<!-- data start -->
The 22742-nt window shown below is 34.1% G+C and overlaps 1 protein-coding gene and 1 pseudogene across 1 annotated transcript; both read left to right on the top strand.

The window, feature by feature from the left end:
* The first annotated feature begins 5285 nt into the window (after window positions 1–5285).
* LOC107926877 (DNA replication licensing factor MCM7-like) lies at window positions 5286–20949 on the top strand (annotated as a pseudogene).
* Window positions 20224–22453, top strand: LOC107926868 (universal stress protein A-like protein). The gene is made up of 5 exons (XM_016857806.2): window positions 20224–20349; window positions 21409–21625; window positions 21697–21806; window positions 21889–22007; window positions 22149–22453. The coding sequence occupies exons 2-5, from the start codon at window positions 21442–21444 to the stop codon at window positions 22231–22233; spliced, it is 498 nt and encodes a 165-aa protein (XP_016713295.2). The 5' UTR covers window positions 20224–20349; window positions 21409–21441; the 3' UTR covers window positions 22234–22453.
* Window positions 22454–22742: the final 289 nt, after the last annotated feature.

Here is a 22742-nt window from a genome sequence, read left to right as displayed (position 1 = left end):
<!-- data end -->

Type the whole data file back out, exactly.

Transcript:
The 22742-nt window shown below is 34.1% G+C and overlaps 1 protein-coding gene and 1 pseudogene across 1 annotated transcript; both read left to right on the top strand.

The window, feature by feature from the left end:
* The first annotated feature begins 5285 nt into the window (after window positions 1–5285).
* LOC107926877 (DNA replication licensing factor MCM7-like) lies at window positions 5286–20949 on the top strand (annotated as a pseudogene).
* Window positions 20224–22453, top strand: LOC107926868 (universal stress protein A-like protein). The gene is made up of 5 exons (XM_016857806.2): window positions 20224–20349; window positions 21409–21625; window positions 21697–21806; window positions 21889–22007; window positions 22149–22453. The coding sequence occupies exons 2-5, from the start codon at window positions 21442–21444 to the stop codon at window positions 22231–22233; spliced, it is 498 nt and encodes a 165-aa protein (XP_016713295.2). The 5' UTR covers window positions 20224–20349; window positions 21409–21441; the 3' UTR covers window positions 22234–22453.
* Window positions 22454–22742: the final 289 nt, after the last annotated feature.

Here is a 22742-nt window from a genome sequence, read left to right as displayed (position 1 = left end):